Oakland yoga teacher hires private investigator, offers $5,000 for dognapped pooch, Zephyr

- A yoga instructor has gone to extraordinary lengths to her stolen dog back: She hired a specialized private investigator, scoured the state and is offering $5,000 after her Australian terrier, Zephyr, was stolen from her car while she was teaching a class.

Whitney Walsh told KTVU that her dog was taken on Oct. 2 between 6:15 p.m. and 7:30 p.m. from her car, which was in the parking lot next to Grand Oaks Restaurant, at 3701 Grand Ave. It was cool that night, she said, and she left her pooch inside with the window cracked as she taught at Left Coast Power Yoga. She said her dog gets anxiety when she leaves him too long in his crate at home and he prefers having more room to spread out in the car.

But when she returned to the car, the glass windows were shattered, though the console and glove compartment were untouched, she said. 

She called police and filed a report online. She has also plastered fliers around town.

Not only that, but Walsh said she hired a private investigator at Lost Pet Professionals, who suggested she offer a $,5000 reward. She said she's paying a $345 flat rate because the investigator is working remotely, but if the professional flew to Oakland, the price would soar to $3,000 plus $950 a day.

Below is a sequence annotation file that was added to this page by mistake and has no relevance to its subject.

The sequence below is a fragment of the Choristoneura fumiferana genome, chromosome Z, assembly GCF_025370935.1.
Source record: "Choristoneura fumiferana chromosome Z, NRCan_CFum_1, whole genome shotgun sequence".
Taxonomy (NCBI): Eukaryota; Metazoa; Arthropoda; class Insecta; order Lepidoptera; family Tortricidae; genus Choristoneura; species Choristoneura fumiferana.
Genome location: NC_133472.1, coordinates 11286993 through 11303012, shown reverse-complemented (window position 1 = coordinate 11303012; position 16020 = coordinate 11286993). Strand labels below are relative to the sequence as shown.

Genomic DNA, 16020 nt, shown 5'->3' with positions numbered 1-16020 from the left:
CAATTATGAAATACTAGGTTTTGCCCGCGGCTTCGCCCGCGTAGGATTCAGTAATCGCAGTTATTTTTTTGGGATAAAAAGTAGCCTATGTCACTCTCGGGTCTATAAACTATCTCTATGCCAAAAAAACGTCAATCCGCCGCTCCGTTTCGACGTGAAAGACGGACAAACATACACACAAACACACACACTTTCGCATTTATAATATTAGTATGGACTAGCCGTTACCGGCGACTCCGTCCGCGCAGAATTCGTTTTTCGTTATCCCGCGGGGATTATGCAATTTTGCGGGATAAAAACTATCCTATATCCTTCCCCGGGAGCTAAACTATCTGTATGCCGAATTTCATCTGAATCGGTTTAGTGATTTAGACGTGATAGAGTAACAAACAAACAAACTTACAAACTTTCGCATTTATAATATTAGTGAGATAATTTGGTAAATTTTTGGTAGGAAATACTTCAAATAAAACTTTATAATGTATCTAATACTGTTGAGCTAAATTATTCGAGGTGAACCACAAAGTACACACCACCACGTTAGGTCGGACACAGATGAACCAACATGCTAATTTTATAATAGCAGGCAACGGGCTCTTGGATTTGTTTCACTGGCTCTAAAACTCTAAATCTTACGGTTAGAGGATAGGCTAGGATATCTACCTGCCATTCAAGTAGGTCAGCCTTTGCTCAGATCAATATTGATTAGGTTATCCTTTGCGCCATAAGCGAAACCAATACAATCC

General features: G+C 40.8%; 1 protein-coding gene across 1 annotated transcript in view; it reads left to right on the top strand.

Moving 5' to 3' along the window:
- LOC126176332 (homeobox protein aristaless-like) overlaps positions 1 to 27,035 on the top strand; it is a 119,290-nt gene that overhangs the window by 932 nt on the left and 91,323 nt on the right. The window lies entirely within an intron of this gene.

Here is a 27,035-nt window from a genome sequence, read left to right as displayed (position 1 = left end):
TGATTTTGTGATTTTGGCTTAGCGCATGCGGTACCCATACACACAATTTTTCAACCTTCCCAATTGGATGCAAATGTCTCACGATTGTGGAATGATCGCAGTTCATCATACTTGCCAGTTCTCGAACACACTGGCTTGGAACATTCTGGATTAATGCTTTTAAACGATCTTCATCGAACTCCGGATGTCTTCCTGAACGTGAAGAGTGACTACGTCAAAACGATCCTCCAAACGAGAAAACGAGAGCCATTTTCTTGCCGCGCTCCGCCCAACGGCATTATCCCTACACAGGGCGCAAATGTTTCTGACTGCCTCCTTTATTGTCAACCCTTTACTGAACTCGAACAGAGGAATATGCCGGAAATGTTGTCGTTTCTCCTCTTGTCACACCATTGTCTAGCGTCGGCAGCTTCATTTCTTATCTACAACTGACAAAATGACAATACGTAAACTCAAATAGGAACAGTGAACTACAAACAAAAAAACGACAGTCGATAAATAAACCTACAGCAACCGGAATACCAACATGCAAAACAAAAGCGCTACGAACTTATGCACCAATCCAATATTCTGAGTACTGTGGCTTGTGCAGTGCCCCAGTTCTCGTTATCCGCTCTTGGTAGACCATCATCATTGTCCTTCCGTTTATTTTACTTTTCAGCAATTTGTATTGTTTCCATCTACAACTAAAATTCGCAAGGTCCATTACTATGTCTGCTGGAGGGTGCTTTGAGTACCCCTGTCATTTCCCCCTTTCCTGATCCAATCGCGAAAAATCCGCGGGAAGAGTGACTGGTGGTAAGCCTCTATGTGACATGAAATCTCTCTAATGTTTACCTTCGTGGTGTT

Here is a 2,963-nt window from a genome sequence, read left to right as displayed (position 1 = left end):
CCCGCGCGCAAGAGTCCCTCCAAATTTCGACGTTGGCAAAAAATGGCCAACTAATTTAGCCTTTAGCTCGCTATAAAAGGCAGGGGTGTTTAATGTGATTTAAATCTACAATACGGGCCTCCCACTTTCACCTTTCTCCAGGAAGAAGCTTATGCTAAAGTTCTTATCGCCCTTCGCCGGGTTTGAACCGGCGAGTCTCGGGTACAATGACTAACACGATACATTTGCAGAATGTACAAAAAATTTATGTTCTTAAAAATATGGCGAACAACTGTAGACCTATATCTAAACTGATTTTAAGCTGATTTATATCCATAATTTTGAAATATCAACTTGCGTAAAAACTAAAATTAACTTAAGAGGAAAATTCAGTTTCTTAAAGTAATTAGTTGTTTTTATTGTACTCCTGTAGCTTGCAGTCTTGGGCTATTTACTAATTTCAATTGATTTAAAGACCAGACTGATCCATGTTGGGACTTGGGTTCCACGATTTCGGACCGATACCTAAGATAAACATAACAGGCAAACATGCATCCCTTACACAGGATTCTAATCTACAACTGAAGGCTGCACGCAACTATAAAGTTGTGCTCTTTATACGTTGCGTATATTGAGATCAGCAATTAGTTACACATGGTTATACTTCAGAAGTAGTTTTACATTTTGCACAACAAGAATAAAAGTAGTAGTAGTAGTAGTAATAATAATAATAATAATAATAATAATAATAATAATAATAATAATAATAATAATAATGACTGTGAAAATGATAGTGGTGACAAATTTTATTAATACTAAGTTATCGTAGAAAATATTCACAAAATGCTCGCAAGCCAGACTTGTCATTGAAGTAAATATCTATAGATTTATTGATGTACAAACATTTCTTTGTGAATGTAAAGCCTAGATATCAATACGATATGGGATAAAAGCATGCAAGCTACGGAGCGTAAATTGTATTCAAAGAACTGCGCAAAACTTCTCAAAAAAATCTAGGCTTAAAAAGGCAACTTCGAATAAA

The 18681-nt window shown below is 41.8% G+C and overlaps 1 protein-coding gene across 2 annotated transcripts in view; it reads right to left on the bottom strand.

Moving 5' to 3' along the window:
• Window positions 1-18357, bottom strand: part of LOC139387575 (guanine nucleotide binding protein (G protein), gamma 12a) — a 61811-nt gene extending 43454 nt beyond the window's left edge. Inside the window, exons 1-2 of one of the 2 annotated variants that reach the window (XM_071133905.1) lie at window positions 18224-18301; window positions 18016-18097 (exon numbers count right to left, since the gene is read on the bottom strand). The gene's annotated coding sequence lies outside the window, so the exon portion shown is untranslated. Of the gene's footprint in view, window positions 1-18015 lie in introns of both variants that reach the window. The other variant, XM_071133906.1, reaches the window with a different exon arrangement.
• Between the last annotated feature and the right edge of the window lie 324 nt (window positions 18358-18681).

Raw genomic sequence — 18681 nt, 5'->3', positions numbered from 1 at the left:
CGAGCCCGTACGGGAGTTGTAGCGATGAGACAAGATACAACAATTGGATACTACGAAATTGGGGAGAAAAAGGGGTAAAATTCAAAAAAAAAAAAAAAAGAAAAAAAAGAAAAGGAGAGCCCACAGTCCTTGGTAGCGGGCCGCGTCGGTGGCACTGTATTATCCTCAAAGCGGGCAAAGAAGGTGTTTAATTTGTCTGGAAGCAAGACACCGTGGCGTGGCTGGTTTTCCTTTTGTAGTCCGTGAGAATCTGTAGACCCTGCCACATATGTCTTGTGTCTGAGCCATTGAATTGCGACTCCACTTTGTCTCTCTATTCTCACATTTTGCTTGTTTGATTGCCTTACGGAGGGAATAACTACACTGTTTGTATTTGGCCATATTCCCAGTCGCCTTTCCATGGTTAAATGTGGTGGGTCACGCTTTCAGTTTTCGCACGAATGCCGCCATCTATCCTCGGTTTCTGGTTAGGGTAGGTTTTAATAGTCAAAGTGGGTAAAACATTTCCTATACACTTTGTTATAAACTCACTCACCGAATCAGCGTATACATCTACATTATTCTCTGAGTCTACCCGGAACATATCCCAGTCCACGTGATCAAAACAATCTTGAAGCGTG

Zephyr looks like a Yorkie and he is neutered with a black body and tan legs. He weighs 18 pounds and he is “semi wiry,” Walsh said. He does not have a microchip. He was wearing a collar with a tag that had his name and Walsh’s last name as well as her phone number.

Walsh also set up a Facebook page for her dog, called Bring Zephyr Home, along with posting his story on Nextdoor, Fido Finder and Pawboost. She bought ads for him on Facebook and in the East Bay Express. She’s checked all the local shelters and she posts every two days on Craigslist in the pets and lost and found sections. She has even gone to homeless encampments to ask. She said she has since come to realize, sadly, that dognapping is more common than she previously thought.

“We just want Zephyr back home with us,” Walsh said. “ We have spent thousands of dollars on pursuing his return.”
 

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